Nova Totius Terrarum Orbis Tabula by Frederik De Wit (1670 circa), original engraving hand watercolored.
This huge planisphere is the work of a great and famous publisher of altlants of the seventeenth century, the Dutch Frederik De Wit, who reached the peak of his work in the production of large murals, including this “nova totius terrarum orbis tabula” of 1670 is one of the most significant examples. Originally made with the copper engraving technique, it consists of several sheets mounted on a “detachment canvas”, to facilitate transport. In the four corners of the card are drawn types of distant peoples, animals and plants. a table of distances is shown between New Zealand and the Strait of Magellan. There is also a sphere with the movement of the planets according to the Hypothesis Ptolemaica. An original of this large map can be found in the map library of the Military Geographical Institute of Florence. The reproduction we propose is made according to the techniques common to all our maps, and which you can find better described here.
Made with the copper engraving technique, it consists of several sheets mounted on “detachable canvas” in order to improve conservation, facilitate readability and facilitate transport. There were various difficulties that the engravers of past centuries encountered in preparing the matrices with the engraving method. The execution times were very long and the work performed was not susceptible to corrections. Furthermore, the number of copies that could be made was limited, since the plates of wood and copper later, subjected to repeated crushing of the press, tended to deteriorate rapidly.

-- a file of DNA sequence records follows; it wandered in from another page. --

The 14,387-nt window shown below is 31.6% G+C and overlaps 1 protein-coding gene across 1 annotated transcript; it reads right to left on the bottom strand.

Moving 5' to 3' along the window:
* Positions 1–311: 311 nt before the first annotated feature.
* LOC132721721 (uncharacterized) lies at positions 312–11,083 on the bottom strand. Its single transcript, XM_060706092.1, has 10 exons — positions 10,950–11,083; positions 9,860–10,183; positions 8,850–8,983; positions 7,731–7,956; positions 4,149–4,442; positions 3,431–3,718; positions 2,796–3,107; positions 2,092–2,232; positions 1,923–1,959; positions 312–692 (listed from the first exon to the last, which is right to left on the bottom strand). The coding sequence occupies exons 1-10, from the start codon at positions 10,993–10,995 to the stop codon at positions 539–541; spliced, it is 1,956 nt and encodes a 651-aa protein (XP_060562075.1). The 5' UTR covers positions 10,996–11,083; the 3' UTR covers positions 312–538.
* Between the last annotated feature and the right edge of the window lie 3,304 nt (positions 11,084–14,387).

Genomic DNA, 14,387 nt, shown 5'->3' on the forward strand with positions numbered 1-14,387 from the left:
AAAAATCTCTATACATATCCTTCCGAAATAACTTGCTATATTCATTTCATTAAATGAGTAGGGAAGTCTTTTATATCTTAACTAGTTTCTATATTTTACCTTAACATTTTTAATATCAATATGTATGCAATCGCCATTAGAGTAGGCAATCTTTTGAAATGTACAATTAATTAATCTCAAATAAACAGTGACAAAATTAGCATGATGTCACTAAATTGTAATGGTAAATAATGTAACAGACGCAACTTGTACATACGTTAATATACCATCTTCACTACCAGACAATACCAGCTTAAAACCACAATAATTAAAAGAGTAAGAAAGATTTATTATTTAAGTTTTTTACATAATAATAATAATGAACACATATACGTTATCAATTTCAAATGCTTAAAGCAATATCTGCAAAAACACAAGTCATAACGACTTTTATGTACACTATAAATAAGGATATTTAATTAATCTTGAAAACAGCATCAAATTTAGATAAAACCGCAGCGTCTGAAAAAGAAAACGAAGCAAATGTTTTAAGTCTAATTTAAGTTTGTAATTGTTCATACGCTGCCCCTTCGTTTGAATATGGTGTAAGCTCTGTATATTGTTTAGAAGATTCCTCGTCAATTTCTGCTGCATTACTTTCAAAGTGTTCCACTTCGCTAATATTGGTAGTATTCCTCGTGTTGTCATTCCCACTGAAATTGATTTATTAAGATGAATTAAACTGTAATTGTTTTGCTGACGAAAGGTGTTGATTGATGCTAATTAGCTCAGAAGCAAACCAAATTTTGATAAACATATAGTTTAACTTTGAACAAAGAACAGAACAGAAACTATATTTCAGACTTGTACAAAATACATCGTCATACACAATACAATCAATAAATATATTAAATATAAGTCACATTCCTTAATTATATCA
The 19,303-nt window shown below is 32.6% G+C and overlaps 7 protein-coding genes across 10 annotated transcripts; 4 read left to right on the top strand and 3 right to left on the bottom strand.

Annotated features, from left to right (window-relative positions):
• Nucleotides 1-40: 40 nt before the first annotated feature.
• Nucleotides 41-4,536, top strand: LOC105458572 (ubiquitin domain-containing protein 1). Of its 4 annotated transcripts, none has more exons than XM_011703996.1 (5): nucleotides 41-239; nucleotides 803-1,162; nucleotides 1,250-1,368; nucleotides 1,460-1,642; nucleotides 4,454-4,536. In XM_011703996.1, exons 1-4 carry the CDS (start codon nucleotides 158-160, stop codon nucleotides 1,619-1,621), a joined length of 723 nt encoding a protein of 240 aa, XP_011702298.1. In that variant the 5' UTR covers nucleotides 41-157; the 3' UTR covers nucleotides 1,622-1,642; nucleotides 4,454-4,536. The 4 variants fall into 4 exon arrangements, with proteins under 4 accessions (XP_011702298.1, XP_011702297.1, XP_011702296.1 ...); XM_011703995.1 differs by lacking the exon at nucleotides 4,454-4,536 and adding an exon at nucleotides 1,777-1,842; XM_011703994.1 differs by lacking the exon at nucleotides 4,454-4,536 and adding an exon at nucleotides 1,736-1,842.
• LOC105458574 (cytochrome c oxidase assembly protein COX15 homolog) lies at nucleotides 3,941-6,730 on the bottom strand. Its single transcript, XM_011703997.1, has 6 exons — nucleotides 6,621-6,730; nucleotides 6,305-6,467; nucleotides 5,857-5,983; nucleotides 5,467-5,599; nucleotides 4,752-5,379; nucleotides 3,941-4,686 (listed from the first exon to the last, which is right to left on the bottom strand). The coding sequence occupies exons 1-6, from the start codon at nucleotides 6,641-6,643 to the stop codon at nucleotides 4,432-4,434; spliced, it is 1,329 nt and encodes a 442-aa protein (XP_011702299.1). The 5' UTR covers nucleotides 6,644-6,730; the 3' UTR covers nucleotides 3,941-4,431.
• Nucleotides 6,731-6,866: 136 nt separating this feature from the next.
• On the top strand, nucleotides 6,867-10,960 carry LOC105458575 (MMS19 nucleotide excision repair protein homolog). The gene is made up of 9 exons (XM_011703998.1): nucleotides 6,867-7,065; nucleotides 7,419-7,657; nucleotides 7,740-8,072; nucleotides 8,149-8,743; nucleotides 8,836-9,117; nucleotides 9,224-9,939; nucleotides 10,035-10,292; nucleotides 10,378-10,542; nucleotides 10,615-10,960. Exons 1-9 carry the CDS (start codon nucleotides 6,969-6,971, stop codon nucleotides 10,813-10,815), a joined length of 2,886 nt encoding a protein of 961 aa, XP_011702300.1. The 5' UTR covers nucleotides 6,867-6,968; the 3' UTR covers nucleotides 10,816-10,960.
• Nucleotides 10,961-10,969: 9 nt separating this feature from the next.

The support onto which the image is transferred is made from 100% pure cotton paper found at an ancient paper mill, which was already in operation when this work first saw the light. In order to recreate that charm that the works of the past know how to instill, the sheets manually and individually undergo an aging process based on strictly vegetable substances. This is followed by the anchoring of the paper on canvas, also in pure raw cotton, which undergoes, like the paper support, a skilful work of aging. The watercolor coloring gives the subject a polychrome vision of undoubted scenic effect. All this in order to create a product that, both for the materials used and for the technique used, recovers the beauty and historical-cultural value of the original.